Harry Kane has set his sights on a Hollywood ending to the season as he said that the demands of playing for Bayern Munich would sharpen his mentality and benefit England.
The £100m striker, preparing with England for Saturday’s Euro 2024 qualifier against Ukraine in Wroclaw, is mindful that the finals of the competition next summer are in the country where he now lives. Furthermore, the Champions League final that Bayern expect to win is in Kane’s home city, London. Could the dream double be written in the stars?
“I have been told about the Champions League final at Wembley, for sure, and I know the Euros are in Germany so if there’s someone out there writing a movie … I will try my best to make it happen,” Kane said, with a smile. “I don’t want to think about it too much but if it did happen it would be incredible.”
Kane has started brightly at Bayern after his move from Tottenham, scoring three times in his first three Bundesliga appearances, but not as well as his England teammate, Jude Bellingham, has done at Real Madrid; the midfielder has five goals in four games. Kane joked that he could be in a battle with Bellingham for the European Golden Boot but what is clear is that both of them thriving at the very top can only help England.
“It’s definitely a different pressure compared to what I felt at Spurs,” Kane said. “Of course we wanted to win things at Spurs but if you went a couple of games without winning then it wasn’t a disaster. The feeling at Bayern is that you have to win every game. We won the first two games 4-0 and 3-1 and there was still talk about not being too happy about the way we played. I’m enjoying feeling those different emotions.
“Just the experiences of having title runs, cup runs and hopefully a Champions League run will add, hopefully, to handling pressure in certain situations with England. If we are going to win anything with England we are going to have to deal with that.”
Kane also admitted that it had been difficult for him to watch his England teammates winning major honours, especially the Champions League. His former Spurs teammate Kyle Walker can now call himself a European champion after winning the competition with Manchester City last season.
“As a competitor, when the boys are playing the Champions League [final] and I am just sitting at home watching it, I would be lying if I said there wasn’t a part of me that hurt,” Kane said. “Of course, I want them to do well – Kyle and all those guys to win when they are in competitions I am not in – but a part of me wants to have those experiences. I am not sure jealous is the right word but it does motivate me.”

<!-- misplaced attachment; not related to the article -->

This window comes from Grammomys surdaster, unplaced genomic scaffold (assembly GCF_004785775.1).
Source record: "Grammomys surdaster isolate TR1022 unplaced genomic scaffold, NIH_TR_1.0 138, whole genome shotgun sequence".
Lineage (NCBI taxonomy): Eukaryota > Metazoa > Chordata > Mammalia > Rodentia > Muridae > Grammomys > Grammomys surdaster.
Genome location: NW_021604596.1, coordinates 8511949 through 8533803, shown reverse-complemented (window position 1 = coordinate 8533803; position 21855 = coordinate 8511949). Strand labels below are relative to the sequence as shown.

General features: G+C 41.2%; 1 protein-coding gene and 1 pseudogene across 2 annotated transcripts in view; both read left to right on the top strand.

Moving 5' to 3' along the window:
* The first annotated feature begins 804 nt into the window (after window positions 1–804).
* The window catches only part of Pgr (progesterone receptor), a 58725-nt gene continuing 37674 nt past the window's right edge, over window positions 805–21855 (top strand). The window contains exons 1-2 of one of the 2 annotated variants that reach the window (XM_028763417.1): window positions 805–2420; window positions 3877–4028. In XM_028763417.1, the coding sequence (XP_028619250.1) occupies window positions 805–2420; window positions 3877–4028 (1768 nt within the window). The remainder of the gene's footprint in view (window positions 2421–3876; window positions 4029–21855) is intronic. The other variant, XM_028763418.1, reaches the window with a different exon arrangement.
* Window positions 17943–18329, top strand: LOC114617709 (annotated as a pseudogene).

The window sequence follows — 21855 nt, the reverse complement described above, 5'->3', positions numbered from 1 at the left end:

Bellingham may not ultimately run Kane close in the goalscoring stakes but Gareth Southgate is not surprised by the fast start made at the Bernabéu by a player who only turned 20 in June. “He has a huge maturity,” the England manager said. “He has a good emotional intelligence. He has had to go into a dressing room and an interesting dynamic where some world class players are there and he is there to ultimately take their place but, knowing him, he will have approached them off the pitch with huge respect and will have gone into the training sessions and the games ready to compete and show what a good player he is.”
It was put to Southgate that Bellingham, who has taken up a more advanced position at Real due to Karim Benzema’s departure, may have the sniffer’s gifts of a modern-day Bryan Robson. “I guess [with] the ability to arrive in the box late, but I think it’s better for him to be the first of him rather than the next of someone else,” he said.
England could conceivably qualify for the finals on Tuesday, with four games to spare, if they beat Ukraine and other results go their way. Their qualifying groups have long been bereft of jeopardy but Southgate praised the squad’s motivation levels and highlighted the value of the ultimate prize. In a meeting early this week he told them to target victory in Germany next summer.
“We were finalists last time and we felt that in the World Cup we played very well, lost to one of the best two teams in the world, and we know that there’s the possibility for this team to get better as well. So I think now they need that challenge, that the players don’t want us to come in and be talking differently, and we’ve got evidence over a long period of time that we should have that belief.
“There is definitely belief. They definitely have huge desire. They have had a lot of success at club level and for a lot of them the missing piece is something with England which they know would be bigger than anything else they have achieved.”
Southgate is considering starting the in-form James Maddison on the left side of his front line.